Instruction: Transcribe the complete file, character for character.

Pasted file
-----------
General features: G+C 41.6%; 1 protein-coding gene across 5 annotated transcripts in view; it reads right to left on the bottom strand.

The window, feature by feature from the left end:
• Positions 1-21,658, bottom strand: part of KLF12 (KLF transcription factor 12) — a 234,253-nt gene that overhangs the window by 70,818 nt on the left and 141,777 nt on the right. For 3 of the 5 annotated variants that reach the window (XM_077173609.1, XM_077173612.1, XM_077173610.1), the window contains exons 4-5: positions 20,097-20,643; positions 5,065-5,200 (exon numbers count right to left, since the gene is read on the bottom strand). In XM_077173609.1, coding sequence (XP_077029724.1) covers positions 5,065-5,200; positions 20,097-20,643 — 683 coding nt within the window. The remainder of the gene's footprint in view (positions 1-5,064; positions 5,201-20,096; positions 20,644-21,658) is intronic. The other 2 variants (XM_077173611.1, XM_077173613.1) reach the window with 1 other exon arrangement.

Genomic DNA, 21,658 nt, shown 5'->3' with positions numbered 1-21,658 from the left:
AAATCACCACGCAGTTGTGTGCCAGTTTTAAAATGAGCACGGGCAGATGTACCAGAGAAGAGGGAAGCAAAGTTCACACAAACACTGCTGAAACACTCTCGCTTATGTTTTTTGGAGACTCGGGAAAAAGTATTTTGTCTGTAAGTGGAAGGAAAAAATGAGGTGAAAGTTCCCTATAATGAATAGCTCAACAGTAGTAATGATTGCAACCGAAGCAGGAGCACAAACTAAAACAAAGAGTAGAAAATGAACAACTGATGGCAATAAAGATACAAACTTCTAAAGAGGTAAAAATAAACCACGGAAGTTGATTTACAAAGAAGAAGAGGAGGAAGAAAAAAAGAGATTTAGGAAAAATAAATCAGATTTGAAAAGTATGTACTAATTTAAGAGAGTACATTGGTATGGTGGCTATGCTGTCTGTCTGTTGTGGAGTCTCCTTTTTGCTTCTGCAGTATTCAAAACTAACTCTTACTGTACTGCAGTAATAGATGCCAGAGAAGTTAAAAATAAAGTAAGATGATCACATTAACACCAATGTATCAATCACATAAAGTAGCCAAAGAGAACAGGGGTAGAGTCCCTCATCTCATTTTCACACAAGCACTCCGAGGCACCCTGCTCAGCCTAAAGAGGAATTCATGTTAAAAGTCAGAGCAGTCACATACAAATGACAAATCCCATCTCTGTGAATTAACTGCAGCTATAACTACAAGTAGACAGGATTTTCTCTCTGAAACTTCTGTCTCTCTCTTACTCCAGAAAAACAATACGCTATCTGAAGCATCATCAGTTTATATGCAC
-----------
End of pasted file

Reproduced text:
General features: G+C 41.6%; 1 protein-coding gene across 5 annotated transcripts in view; it reads right to left on the bottom strand.

The window, feature by feature from the left end:
• Positions 1-21,658, bottom strand: part of KLF12 (KLF transcription factor 12) — a 234,253-nt gene that overhangs the window by 70,818 nt on the left and 141,777 nt on the right. For 3 of the 5 annotated variants that reach the window (XM_077173609.1, XM_077173612.1, XM_077173610.1), the window contains exons 4-5: positions 20,097-20,643; positions 5,065-5,200 (exon numbers count right to left, since the gene is read on the bottom strand). In XM_077173609.1, coding sequence (XP_077029724.1) covers positions 5,065-5,200; positions 20,097-20,643 — 683 coding nt within the window. The remainder of the gene's footprint in view (positions 1-5,064; positions 5,201-20,096; positions 20,644-21,658) is intronic. The other 2 variants (XM_077173611.1, XM_077173613.1) reach the window with 1 other exon arrangement.

Genomic DNA, 21,658 nt, shown 5'->3' with positions numbered 1-21,658 from the left:
AAATCACCACGCAGTTGTGTGCCAGTTTTAAAATGAGCACGGGCAGATGTACCAGAGAAGAGGGAAGCAAAGTTCACACAAACACTGCTGAAACACTCTCGCTTATGTTTTTTGGAGACTCGGGAAAAAGTATTTTGTCTGTAAGTGGAAGGAAAAAATGAGGTGAAAGTTCCCTATAATGAATAGCTCAACAGTAGTAATGATTGCAACCGAAGCAGGAGCACAAACTAAAACAAAGAGTAGAAAATGAACAACTGATGGCAATAAAGATACAAACTTCTAAAGAGGTAAAAATAAACCACGGAAGTTGATTTACAAAGAAGAAGAGGAGGAAGAAAAAAAGAGATTTAGGAAAAATAAATCAGATTTGAAAAGTATGTACTAATTTAAGAGAGTACATTGGTATGGTGGCTATGCTGTCTGTCTGTTGTGGAGTCTCCTTTTTGCTTCTGCAGTATTCAAAACTAACTCTTACTGTACTGCAGTAATAGATGCCAGAGAAGTTAAAAATAAAGTAAGATGATCACATTAACACCAATGTATCAATCACATAAAGTAGCCAAAGAGAACAGGGGTAGAGTCCCTCATCTCATTTTCACACAAGCACTCCGAGGCACCCTGCTCAGCCTAAAGAGGAATTCATGTTAAAAGTCAGAGCAGTCACATACAAATGACAAATCCCATCTCTGTGAATTAACTGCAGCTATAACTACAAGTAGACAGGATTTTCTCTCTGAAACTTCTGTCTCTCTCTTACTCCAGAAAAACAATACGCTATCTGAAGCATCATCAGTTTATATGCAC